Date of Award
Master of Arts (MA)
Dr. Jack Heidel
This thesis presents a part of the proof of that there is no chaos in three dimensional autonomous quadratic systems of four terms with one nonlinear term and without constant terms. The first step of the proof is identifying equivalent systems from all possible systems by the 3rd order permutation group and as a result 138 inequivalent patterns are found(refer to appendix A). And then for the solvable systems we show how to solve them. Some of the nonsolvable systems turn out to be 2nd order autonomous systems and they are resolved by analyzing the monotonicity of the solutions and/or using the Poincaré-Bendixon theorem. The main and difficult part of the proof is to prove that the nonsolvable 3rd order systems have no chaos. This thesis introduces a general theory of analyzing the behavior of the solutions of higher dimensional autonomous systems (n≥3) qualitatively in the phase space. Some sufficient conditions for systems to have no chaos are concluded by this theory. We also found out that there is a very close relation between coupled loops and the properties of the positive bounded limit sets and chaotic behaviour of a system. Because of limited time, only the seven dissipative nonsolvable 3rd order patterns are studied in this thesis. As an application of the theory, we proved in this thesis that three of them have no chaos. Two of the remaining four have coupled loops and thus the behavior of these two patterns is determined. The last two can be resolved by analyzing the monotonicity of the solutions. A system known to have chaos is also analyzed by this theory and this is a typical example of a chaotic system with coupled loops and with more than one positive bounded limit set.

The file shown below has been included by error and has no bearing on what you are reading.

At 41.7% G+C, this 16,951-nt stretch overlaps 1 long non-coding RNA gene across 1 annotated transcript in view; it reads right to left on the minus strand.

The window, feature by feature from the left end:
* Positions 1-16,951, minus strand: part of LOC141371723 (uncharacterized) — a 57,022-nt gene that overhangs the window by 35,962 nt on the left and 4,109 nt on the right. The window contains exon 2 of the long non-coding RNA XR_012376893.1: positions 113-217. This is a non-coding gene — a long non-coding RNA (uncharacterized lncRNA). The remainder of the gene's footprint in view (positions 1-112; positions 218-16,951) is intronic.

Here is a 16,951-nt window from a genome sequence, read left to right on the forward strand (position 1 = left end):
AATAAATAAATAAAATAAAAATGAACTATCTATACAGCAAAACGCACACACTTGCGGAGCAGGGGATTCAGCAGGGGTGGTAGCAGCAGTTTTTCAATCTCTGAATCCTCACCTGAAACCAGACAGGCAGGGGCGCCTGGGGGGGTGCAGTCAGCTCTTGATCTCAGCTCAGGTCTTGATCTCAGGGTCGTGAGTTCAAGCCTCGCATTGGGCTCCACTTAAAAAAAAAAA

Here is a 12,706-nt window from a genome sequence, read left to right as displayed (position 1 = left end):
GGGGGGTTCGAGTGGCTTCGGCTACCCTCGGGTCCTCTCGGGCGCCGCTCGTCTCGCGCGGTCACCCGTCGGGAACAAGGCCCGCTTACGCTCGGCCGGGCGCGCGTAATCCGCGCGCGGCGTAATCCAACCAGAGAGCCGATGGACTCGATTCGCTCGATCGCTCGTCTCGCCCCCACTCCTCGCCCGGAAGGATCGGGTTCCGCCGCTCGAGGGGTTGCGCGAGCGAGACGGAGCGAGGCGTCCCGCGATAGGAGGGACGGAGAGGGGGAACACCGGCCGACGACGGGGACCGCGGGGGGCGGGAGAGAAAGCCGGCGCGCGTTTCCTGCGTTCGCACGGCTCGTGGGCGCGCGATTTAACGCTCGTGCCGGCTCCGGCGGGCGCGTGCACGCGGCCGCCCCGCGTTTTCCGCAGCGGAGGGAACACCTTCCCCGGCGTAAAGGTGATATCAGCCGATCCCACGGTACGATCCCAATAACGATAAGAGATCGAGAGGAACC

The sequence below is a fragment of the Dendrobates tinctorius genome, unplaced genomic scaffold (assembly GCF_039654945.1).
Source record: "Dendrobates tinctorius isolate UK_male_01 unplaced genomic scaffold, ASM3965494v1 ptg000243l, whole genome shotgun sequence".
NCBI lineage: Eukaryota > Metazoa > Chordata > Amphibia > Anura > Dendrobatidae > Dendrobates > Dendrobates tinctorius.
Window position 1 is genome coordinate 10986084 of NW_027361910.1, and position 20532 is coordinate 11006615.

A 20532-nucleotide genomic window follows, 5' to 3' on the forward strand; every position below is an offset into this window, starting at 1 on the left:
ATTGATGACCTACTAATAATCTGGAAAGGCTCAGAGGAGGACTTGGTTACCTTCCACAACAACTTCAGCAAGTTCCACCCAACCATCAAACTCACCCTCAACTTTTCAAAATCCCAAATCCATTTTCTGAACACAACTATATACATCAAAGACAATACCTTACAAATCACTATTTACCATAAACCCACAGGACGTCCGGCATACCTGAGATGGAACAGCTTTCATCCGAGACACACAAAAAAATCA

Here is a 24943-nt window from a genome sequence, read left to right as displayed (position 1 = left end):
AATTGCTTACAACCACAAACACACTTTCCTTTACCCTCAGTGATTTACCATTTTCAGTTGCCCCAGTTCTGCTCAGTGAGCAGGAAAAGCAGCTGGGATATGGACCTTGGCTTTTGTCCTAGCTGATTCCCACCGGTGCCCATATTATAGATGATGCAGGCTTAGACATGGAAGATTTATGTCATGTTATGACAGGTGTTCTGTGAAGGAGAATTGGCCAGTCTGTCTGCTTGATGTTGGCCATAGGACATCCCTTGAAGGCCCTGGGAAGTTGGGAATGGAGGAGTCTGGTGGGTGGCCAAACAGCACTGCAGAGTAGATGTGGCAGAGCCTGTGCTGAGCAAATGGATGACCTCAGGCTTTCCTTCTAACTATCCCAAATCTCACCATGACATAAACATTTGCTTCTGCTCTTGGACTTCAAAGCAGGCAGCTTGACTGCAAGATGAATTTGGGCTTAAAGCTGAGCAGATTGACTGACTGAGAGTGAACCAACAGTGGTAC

Zhang, Fu, "Chaotic Behaviour in Three Dimensional Quadratic Systems." (1996). Student Work. 3521.
A Thesis Presented to the Department of Mathematics and the Faculty of the Graduate College University of Nebraska In Partial Fulfillment of the Requirements for the Degree Master of Arts University of Nebraska at Omaha. Copyright 1996 Fu Zhang